Females and young stay closest to the water, since lechwe are clumsy runners on dry land and will flee into the water to escape predators – much like waterbuck. Most males are only territorial during the annual mating peak, which is early in the rainy season. Dozens of males congregate to display for approaching females, but since lechwe migrate according to water level, the leks are only temporary.
It is a certainty the Nile lechwe at Fossil Rim will identify all water sources available to them.
“I think as they get more confident about moving around, we’ll see them most often near the tank as you go up Cheetah Hill,” Shea said of a pond just a few feet to the left of passing vehicles on the Gosdin Scenic Drive. “There is also a seasonal creek close to where you usually see the giraffes that will attract them in the spring.”
Early on, the female lechwe were fairly predictable regarding their pasture location, as compared to the anticipated adjustment as the months pass.
“The females were hanging out up on Cheetah Hill, and then came down to explore the pasture, but they usually stayed pretty close to the fence,” she said. “I think for some animals, having a perimeter boundary nearby that they know is there provides some security for them, as opposed to being overwhelmed with so much space. I think they are making progress and gaining confidence; I can’t predict if they’ll become social enough to eat from guest vehicles, but we anticipate them becoming more consistently visible.”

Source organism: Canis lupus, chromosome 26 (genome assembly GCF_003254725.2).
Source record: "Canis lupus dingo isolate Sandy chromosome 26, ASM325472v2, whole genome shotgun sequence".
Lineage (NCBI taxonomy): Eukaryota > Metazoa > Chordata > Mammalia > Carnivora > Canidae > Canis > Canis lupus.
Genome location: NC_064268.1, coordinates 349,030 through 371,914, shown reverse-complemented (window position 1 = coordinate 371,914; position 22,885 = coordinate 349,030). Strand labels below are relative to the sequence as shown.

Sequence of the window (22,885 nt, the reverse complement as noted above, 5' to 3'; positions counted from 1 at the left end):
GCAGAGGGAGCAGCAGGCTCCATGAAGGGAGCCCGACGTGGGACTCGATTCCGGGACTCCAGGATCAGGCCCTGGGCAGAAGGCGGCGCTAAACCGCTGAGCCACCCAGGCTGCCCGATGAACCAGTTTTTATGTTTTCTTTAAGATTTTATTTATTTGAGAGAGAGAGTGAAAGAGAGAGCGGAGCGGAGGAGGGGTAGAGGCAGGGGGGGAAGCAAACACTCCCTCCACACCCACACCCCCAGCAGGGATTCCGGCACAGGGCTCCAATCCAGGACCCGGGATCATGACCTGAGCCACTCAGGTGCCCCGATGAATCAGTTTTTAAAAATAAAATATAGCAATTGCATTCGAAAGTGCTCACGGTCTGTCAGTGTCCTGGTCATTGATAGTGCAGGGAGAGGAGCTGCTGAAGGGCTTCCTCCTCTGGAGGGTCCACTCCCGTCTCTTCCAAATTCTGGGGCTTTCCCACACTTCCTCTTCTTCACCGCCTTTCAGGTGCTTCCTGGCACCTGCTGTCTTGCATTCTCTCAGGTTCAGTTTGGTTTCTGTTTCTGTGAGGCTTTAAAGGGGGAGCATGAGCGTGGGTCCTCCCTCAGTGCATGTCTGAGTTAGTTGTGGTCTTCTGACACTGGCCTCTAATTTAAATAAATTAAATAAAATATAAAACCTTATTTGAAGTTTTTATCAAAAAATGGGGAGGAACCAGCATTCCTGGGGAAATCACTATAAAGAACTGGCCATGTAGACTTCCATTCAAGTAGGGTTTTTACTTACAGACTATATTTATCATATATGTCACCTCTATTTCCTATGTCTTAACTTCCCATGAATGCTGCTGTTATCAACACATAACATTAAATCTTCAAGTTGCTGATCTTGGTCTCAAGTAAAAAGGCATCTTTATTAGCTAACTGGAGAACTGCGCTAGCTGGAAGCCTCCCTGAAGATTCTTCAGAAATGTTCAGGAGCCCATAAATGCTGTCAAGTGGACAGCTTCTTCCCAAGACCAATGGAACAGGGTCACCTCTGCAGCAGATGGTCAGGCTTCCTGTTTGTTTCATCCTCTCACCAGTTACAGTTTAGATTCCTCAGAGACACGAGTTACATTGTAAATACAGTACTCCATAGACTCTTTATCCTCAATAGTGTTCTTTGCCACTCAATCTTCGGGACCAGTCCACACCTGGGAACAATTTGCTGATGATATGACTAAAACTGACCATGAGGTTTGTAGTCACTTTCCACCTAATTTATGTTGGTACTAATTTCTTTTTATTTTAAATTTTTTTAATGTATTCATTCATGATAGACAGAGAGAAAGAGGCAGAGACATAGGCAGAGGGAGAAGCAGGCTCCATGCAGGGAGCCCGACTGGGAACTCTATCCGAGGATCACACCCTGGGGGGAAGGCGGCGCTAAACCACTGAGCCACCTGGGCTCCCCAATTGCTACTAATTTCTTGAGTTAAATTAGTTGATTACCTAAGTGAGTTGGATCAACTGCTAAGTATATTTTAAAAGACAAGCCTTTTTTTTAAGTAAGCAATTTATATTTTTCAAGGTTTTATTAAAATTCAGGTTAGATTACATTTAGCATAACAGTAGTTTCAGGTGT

Fortunately, the females recently ventured further into the center of the pasture to join the male, as the animal care staff had hoped. The lechwe bull has actually been quite steady in his location from early on in his arrival, seemingly claiming a small area of the pasture where he was often the only animal of any species to be found.
“The male has preferred a consistent area; we’ll see if that changes,” Shea said. “I saw him briefly sparring with our Arabian oryx male one day, but he has always generally kept to himself when it comes to the other species.”
For context, Shea explained that animals such as the Kordofan aoudad and generic aoudad will travel all over the Game Preserve, and the giraffes will roam, as well. While the Hartmann’s mountain zebras and Arabian oryx will move about in the valley, they are not as likely to be seen atop Cheetah Hill.
Since she arrived as an intern in 2013, Shea has not witnessed the arrival of many new hoofstock species, so it is understandably an exciting time.